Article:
« ForrigeFortsett »
produce me, but provided it be a show I shall be very well satisfied. Such novelties should not, I think, be concealed from the British Spectator ; for which reason I hope you will excuse this presumption in • Your most dutiful, most obedient,
• and most humble servant, L.
Three dwarfs, a very little man, a woman equally di. minutive, and a horse proportionably so, were on exhibi. tion in London about this time.
N° 272. FRIDAY, JANUARY 11, 1711-12.
Longa est injuriu, longe
Virg. Æn. i. 345.
Great is the injury, and long the tale.
MR. SPECTATOR, « The occasion of this letter is of so great importance, and the circumstances of it such, that I know you will but think it just to insert it, in preference of all other matters that can present themselves to your consideration. I need not, after I have said this, tell you that I am in love. The circumstances of my passion I shall let you understand as well as a disordered mind will admit. “ That cursed pickthank, Mrs. Jane!" Alas, I am railing at one to you by her name, as familiarly as if you were acquainted with her as well as myself: but I will tell you all, as fast as the alternate interruptions of love and anger will give me leave. There is the most agreeable young woman in the world, whom I am passionately in love with, and from whom I have for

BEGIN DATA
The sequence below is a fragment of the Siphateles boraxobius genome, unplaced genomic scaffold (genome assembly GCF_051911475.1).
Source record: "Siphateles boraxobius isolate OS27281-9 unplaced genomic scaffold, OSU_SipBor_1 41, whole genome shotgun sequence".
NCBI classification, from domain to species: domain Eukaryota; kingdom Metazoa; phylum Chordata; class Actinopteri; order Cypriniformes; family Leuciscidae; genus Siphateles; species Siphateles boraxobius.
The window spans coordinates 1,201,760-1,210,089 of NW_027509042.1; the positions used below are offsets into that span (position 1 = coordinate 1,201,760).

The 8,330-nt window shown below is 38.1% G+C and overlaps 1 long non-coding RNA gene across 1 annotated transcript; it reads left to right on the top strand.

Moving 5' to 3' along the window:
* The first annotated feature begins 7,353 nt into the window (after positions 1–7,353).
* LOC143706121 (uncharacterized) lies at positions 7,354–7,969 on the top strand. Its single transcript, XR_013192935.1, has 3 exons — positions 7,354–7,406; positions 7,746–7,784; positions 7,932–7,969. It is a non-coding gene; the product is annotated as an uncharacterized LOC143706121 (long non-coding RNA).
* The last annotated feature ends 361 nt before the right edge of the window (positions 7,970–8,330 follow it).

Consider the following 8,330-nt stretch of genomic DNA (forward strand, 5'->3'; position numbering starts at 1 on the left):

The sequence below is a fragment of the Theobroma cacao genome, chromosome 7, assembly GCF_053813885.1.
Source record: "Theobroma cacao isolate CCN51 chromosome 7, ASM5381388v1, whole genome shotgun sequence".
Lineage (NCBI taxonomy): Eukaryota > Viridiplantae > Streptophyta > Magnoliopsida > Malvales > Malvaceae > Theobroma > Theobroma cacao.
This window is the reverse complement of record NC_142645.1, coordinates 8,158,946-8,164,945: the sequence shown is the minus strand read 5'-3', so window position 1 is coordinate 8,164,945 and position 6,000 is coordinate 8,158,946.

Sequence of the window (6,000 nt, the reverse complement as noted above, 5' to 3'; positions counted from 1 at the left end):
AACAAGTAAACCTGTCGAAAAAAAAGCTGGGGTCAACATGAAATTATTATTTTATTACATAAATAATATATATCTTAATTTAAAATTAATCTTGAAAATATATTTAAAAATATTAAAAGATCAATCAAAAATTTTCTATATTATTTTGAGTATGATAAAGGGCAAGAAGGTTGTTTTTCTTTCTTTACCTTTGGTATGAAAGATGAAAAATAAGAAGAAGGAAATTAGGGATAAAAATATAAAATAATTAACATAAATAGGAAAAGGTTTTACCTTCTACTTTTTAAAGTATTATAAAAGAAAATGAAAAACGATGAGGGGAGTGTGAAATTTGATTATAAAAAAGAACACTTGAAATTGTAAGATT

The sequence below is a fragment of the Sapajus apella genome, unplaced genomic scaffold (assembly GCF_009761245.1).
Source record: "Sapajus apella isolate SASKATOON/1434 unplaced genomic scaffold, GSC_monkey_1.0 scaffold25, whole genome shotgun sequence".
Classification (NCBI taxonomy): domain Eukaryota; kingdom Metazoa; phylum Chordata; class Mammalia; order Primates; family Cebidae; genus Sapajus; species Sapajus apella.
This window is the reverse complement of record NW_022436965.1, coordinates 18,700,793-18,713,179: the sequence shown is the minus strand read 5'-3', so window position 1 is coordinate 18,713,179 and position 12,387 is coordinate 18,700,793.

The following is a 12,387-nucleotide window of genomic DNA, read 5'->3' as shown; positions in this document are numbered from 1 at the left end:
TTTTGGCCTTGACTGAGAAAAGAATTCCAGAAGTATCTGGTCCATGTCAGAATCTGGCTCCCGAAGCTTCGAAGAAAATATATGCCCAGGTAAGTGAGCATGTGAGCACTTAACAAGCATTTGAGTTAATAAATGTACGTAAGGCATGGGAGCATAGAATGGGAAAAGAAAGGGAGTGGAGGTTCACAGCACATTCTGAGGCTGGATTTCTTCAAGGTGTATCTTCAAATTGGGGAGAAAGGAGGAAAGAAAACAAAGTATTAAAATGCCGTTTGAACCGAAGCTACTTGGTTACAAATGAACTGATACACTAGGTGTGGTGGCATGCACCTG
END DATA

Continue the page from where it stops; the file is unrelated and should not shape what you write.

of time received as great marks of favour as were fit for her to give, or me to desire. The successful progress of the affair, of all others the most essential towards a man's happiness, gave a new life and spirit not only to my behaviour and discourse, but also a certain grace to all my actions in the commerce of life, in all things however remote from love. You know the predominant passion spreads itself through all a man's transactions, and exalts or depresses him according to the nature of such passion. But, alas! I have not yet begun my story, and what is making sentences and observations when a man is pleading for his life? To begin then. This lady has corresponded with me under the names of love, she my Belinda, I her Cleanthes. Though I am thus well got into the account of my affair, I cannot keep in the thread of it so much as to give you the character of Mrs. Jane, whom I will not hide under a borrowed name; but let you know, that this creature has been, since I knew her, very handsome (though I will not allow her even “ she has been” for the future), and during the time of her bloom and beauty, was so great a tyrant to her lovers, so over-valued herself and under-rated all her pretenders, that they have deserted her to a man: and she knows no comfort but that common one to all in her condition, the pleasure of interrupting the amours of others. It is impossible but you must have seen several of these volunteers in malice, who pass their whole time in the most laborious way of life in getting intelligence, running from place to place with new whispers, without reaping any other benefit but the hopes of making others as unhappy as themselves. Mrs. Jane happened to be at a place where I, with many others well acquainted with my passion for Belinda, passed a Christmas evening. There was among the rest a young lady, so free in mirth, so amiable in a just reserve that accompanied it; I wrong her to call it a reserve, but there appeared in her a mirth or cheerfulness which was not a forbearance of more immoderate joy, but the natural appearance of all which could flow from a mind possessed of an habit of innocence and purity. I must have utterly forgot Belinda to have taken no notice of one who was growing up to the same womanly virtues which shine to perfection in her, had I not distinguished one who seemed to promise to the world the same life and conduct with my faithful and lovely Belinda. When the company broke up, the fine young thing permitted me to take care of her home. Mrs. Jane saw my particular regard to her, and was informed of my attending her to her father's house. She came early to Belinda the next morning, and asked her “if Mrs. Such-aone had been with her?”' “ No." “ If Mr. Sucha-one's lady ?"